Alan “Alfie” Pettit, aka Arial Trampway, the Inimitable Drag Queen of Palm Springs, Educates Others About the Epidemic From Firsthand Knowledge
by Dann Dulin
I was totally bulldozed…by the bodaciously bawdy performance of Arial Trampway at Palm Springs’ Hard Rock Hotel! Her namesake is the desert city’s iconic tourist attraction, the Aerial Tramway.
At the top of the show, the curtains part and Arial cruises in swiftly on a motorized hoverboard. She glides gracefully in and out through the eager crowd, flapping huge feathered pink fans in each hand, all the while lipsynching a song. How does she maintain her balance?! This pro has the audience wrapped around her bejeweled pinky finger.
Back on stage, Arial showers the crowd with captivating repartee and hilarious blue jokes. Next, Arial, as emcee of the show, DRG BRNCH (Divas of Rock Glam Brunch), introduces the first drag performer.
Arial seamlessly maintains the high-energy pace. Midway through the show comes “Pass The Purse,” where she asks the crowd to call out the names of “volunteers,” who will be dressed in drag on stage, and usually it will be a couple of straight guys. When the two men are brought on stage, Arial chats with them, while performers outfit the participants in wild wigs and flashy costumes. The audience roars.
Ms. Trampway announces the charity of the day, and sends the guys out in the crowd with big purses. They sashay through the audience collecting money for a new charity each week. Thus far, they have raised over $13,000 for various organizations including Desert AIDS Project (DAP), Hurricane Relief, Angel View, and Coachella Valley Rescue Mission. DRG BRNCH T-shirts sell for $29.95, with proceeds going to DAP.
DRG BRNCH premiered February 2017 and was so popular that Hard Rock moved it from their dining area, simply known as “The Kitchen,” to the ballroom upstairs to accommodate more people. Many are led to this extravaganza through a huge promotional billboard of Arial Trampway, located on Rte. 10 just on the outskirts of Palm Springs.
The creative man behind Arial is Alan “Alfie” Pettit. This year Arial celebrates her twentieth birthday. Maintaining this persona is a full-time job that Alfie works on tirelessly, as he approaches 10,000 followers on social media. The show attracts a very mixed audience, and the afternoon I attended the show, it was mostly heterosexual—and SRO, as well.
After the production, Arial and the performers come into the lounge area to sign autographs and snap pictures with fans. In the midst of the bustle, Alfie whispers in my ear, “This is our last show.” I was dumbfounded. She continues, “I’ll tell you over lunch tomorrow.”
The next afternoon I meet Alfie at Eight4Nine, a restaurant in downtown Palm Springs. When I arrive, he’s already seated at a high round table, wildly dressed in colorful hand painted blue jeans, decorated hi-top Converses, a black DRG BRNCH T-shirt (spelled out in pink letters), and topped off with a black cap, “DIVA” inscribed in faux sparkling diamonds. The Diva blends nicely into the chic décor and friendly ambiance of the eatery.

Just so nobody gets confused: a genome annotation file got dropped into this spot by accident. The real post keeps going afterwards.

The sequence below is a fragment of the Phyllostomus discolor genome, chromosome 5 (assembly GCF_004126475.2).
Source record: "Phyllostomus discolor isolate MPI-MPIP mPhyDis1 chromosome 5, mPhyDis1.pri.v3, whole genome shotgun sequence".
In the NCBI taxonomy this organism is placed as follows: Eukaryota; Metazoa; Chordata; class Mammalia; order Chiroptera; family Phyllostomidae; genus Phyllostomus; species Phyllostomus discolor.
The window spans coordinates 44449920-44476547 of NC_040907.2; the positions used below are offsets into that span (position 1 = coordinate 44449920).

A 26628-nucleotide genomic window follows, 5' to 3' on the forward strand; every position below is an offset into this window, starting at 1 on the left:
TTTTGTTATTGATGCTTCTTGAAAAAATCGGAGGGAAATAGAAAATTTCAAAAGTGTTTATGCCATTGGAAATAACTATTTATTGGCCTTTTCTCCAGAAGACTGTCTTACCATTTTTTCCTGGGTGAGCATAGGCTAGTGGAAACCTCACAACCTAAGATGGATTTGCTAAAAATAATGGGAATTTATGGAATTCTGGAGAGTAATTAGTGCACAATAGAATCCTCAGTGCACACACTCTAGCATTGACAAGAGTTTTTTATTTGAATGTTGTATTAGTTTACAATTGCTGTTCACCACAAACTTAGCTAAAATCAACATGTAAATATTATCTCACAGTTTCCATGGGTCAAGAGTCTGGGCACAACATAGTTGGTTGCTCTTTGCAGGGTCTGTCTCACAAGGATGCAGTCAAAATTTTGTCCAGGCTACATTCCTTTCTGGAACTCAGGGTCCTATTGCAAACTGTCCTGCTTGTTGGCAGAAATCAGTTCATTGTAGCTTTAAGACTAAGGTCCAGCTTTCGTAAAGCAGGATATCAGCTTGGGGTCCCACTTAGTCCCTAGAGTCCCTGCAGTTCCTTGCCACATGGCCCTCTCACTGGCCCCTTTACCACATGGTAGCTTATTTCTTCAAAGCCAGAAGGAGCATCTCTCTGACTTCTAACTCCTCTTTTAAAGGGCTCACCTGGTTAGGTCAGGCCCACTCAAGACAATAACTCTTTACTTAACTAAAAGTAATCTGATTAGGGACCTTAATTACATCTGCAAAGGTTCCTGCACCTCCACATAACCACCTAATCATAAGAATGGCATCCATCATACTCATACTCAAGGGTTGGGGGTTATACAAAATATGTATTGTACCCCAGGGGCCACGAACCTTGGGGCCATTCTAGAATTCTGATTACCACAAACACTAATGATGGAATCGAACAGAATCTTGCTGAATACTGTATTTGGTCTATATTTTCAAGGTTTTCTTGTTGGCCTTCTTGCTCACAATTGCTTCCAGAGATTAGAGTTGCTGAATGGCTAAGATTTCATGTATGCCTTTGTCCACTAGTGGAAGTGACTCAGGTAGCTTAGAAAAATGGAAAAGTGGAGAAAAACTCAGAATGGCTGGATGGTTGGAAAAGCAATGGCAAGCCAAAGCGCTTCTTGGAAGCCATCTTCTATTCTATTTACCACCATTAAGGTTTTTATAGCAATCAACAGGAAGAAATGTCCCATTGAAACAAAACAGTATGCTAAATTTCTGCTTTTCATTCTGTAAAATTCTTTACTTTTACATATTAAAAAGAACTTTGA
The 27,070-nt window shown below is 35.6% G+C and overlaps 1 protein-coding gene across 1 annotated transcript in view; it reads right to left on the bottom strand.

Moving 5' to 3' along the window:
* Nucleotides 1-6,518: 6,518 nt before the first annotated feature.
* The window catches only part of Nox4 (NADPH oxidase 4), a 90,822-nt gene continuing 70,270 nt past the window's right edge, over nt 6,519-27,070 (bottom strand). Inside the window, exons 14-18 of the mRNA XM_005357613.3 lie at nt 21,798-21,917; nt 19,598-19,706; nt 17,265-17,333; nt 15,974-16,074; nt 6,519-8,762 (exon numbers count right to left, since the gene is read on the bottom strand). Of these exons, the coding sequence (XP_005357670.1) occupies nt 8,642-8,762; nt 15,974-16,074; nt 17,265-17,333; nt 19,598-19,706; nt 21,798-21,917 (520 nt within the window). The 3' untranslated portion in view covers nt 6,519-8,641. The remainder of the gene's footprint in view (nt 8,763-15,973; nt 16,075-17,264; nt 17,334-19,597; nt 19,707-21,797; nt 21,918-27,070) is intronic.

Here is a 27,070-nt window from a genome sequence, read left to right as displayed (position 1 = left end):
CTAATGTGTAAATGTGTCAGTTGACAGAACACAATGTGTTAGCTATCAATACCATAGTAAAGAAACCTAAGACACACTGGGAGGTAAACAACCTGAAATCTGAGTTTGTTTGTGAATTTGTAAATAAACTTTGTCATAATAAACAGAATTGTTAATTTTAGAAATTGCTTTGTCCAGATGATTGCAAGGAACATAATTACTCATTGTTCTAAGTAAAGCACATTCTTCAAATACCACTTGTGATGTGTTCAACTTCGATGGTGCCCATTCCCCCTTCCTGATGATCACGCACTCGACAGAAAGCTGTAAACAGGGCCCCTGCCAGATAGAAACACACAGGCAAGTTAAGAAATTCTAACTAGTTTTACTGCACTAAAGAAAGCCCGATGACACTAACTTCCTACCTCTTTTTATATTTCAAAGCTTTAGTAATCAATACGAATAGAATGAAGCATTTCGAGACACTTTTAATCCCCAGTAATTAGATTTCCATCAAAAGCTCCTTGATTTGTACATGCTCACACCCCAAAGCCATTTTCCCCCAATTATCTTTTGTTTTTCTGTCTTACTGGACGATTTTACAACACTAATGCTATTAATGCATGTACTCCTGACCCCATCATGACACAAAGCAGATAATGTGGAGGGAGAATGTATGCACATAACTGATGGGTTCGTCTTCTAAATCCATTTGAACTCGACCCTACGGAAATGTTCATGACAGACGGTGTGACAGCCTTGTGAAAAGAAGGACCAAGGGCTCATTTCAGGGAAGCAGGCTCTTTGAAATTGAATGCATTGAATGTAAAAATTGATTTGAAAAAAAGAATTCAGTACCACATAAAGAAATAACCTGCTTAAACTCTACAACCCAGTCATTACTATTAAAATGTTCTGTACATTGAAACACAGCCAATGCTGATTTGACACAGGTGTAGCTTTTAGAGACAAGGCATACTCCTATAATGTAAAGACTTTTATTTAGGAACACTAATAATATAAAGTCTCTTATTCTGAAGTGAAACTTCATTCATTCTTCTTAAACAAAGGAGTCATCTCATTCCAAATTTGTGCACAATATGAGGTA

Alfie tells me that the restaurant is built on the historic site where the first Palm Springs post office once stood. He takes pride in his city. “I enjoy its history, mid-century architecture, the mountains, the windmills, and the sacred Native American land that adds an overall magic,” he says with conviction.
After we order drinks, Alfie confides that he was fired by Hard Rock because the owner apparently didn’t want to “turn his hotel into a gay venue.” The news is still raw and hurtful, and Alfie is plainly in shock.
A waiter appears and we order. Several women enter, espy Alfie, and come by for hugs. Alfie introduces everyone, then briefly chats about the Palm Springs AIDS Walk he participated in yesterday. Alfie acquired HIV at age nineteen, but more on that later.
Born in 1969, Alan Pettit’s love for drag grew out of the eager attention his mother and sister gave him as a kid growing up on his grandfather’s dairy farm in Ridgefield, Washington. When Alfie was seven, the family moved to Vancouver, Washington. Still married to Alan’s father for nearly fifty years, his mom, with whom he has a symbiotic relationship, would outfit him in frocks, heels and wigs, and apply makeup. “At seven, for Halloween,” giggles Alfie, “mom dressed me up as Shirley Temple and I came back Dolly Parton!” He pauses to nibble on a shrimp from his ahi tuna poke entrée, and concludes, “Arial Trampway was heavily influenced by my mother—classy but trampy.” (Another inspiration was the incomparable Divine.)